History of Worcestershire


History of Worcestershire

Worcestershire was the site of the Battle of Evesham in which Simon de Montfort was killed (4 August, 1265), and later, in the English Civil War, the Battle of Powick Bridge which opened the long and bitter conflict and the Battle of Worcester (1651) which effectively brought it to an end.

In the nineteenth century, Worcester was a centre for the manufacture of gloves; the town of Kidderminster was a centre for carpet manufacture, and Redditch specialised in the manufacture of needles and hooks. Droitwich Spa, being situated on large deposits of salt, was a centre of salt production from Roman times, one of the principal Roman roads running through the town. These old industries have since declined, to be replaced by other, more varied light industry. The county is also home to the world's oldest continually published newspaper, the "Berrow's Journal" (established 1690).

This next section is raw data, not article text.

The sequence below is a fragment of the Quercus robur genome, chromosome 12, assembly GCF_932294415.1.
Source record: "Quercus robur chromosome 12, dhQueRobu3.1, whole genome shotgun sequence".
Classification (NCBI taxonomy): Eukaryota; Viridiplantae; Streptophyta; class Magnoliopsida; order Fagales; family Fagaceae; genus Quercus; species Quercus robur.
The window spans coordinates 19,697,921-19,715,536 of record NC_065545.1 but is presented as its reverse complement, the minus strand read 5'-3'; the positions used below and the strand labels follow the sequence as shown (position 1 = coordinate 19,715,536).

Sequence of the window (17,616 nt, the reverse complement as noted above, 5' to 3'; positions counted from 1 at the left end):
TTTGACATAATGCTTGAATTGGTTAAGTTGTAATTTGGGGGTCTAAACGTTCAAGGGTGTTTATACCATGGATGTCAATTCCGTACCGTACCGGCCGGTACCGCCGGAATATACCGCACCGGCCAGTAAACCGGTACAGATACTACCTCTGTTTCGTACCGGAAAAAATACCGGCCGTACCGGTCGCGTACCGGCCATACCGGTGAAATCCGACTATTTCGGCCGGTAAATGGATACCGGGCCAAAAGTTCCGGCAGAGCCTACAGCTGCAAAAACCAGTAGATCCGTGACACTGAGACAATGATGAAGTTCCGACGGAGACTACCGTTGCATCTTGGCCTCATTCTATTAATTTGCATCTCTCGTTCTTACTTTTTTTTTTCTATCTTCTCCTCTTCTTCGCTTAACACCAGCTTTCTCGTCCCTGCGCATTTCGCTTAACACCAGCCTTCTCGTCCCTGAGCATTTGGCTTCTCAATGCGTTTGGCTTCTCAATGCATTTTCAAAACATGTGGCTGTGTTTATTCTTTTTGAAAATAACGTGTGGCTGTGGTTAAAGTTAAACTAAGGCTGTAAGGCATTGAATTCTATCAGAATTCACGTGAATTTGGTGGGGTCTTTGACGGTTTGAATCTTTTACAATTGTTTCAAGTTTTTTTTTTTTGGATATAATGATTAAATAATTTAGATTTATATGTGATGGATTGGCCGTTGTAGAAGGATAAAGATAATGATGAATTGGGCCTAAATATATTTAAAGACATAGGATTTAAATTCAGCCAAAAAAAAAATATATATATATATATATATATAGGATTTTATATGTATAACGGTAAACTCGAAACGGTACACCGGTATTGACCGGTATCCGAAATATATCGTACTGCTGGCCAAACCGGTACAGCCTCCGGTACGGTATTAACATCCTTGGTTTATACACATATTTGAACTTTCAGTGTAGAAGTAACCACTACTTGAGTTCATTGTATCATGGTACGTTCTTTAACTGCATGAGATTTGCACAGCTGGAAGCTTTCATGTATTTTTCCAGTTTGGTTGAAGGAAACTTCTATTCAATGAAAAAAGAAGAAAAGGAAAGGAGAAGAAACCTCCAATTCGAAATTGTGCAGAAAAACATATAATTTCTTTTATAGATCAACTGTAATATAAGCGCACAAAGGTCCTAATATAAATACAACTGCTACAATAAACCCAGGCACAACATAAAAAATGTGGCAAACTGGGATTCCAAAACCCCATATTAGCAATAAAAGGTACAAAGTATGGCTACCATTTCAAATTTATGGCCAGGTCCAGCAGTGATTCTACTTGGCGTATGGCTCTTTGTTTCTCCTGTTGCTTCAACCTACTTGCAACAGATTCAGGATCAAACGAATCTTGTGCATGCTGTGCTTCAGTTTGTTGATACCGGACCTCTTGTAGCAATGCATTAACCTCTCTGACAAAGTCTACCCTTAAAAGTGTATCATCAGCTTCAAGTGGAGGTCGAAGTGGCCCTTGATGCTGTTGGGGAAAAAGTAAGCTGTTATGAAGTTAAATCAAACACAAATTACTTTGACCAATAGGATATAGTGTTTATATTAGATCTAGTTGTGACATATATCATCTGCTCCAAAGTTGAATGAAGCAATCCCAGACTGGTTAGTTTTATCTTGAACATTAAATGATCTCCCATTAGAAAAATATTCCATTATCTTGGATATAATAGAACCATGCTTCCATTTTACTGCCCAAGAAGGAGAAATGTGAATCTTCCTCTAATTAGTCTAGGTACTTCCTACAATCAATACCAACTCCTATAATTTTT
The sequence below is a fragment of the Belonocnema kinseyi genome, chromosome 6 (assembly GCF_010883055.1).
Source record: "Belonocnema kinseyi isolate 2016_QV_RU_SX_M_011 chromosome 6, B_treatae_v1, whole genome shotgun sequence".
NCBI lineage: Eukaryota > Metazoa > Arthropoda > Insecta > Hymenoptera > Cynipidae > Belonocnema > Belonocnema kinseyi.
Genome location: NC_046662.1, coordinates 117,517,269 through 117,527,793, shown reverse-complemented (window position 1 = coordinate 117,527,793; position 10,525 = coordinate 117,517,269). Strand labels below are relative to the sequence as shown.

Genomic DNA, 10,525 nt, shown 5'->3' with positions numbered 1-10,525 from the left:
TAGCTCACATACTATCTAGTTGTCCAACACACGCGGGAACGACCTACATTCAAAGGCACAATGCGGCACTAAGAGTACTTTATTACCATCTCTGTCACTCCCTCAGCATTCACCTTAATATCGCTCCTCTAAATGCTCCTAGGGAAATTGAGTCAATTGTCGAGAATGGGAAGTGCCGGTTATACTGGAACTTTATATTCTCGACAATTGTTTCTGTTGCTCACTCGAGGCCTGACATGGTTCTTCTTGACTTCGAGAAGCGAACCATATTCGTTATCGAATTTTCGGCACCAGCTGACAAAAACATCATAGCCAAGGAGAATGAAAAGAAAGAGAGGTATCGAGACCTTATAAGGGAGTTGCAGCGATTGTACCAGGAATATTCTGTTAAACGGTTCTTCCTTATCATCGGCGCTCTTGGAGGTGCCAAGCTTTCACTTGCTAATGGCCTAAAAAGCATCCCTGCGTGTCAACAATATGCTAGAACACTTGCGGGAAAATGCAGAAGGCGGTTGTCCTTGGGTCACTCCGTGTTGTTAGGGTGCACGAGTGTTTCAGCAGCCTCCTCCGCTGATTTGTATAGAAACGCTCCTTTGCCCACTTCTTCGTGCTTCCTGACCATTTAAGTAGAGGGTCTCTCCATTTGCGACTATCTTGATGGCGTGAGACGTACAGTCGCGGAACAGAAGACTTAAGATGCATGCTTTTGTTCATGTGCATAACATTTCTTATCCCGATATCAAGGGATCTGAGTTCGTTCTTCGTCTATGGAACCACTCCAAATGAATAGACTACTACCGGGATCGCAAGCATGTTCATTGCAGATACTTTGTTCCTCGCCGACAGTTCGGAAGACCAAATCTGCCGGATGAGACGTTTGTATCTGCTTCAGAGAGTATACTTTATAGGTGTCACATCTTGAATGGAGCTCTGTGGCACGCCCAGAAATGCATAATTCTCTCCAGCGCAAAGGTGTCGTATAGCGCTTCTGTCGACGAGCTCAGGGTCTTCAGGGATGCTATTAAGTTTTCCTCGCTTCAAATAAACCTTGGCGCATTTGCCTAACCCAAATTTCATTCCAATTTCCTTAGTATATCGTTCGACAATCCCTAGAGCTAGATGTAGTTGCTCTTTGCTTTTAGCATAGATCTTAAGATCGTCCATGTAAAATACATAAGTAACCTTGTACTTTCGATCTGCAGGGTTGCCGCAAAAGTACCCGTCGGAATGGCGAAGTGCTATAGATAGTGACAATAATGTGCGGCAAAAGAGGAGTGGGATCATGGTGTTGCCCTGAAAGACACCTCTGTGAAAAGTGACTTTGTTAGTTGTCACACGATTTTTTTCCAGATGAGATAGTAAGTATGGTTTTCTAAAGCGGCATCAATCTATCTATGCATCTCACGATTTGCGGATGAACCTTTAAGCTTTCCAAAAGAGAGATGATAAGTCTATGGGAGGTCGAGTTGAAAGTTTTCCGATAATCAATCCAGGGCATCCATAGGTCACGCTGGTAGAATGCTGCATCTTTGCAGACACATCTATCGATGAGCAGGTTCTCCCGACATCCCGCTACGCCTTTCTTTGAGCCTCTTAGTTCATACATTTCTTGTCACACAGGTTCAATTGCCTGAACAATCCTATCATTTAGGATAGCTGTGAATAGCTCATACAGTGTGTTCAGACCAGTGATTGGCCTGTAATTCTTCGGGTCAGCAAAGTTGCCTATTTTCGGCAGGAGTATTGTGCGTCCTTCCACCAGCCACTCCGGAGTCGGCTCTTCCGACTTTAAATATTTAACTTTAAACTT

From 1974 to 1998, it was combined with Herefordshire to form a large single administrative county of Hereford and Worcester; some areas now part of West Midlands metropolitan county used to be part of northern Worcestershire, such as Dudley, Halesowen, Stourbridge. Even before then, some areas, such as Yardley had been made part of Birmingham itself (and hence Warwickshire). The post-1998 county therefore does not correspond exactly to the pre-1974 boundaries.

ee also

* History of England


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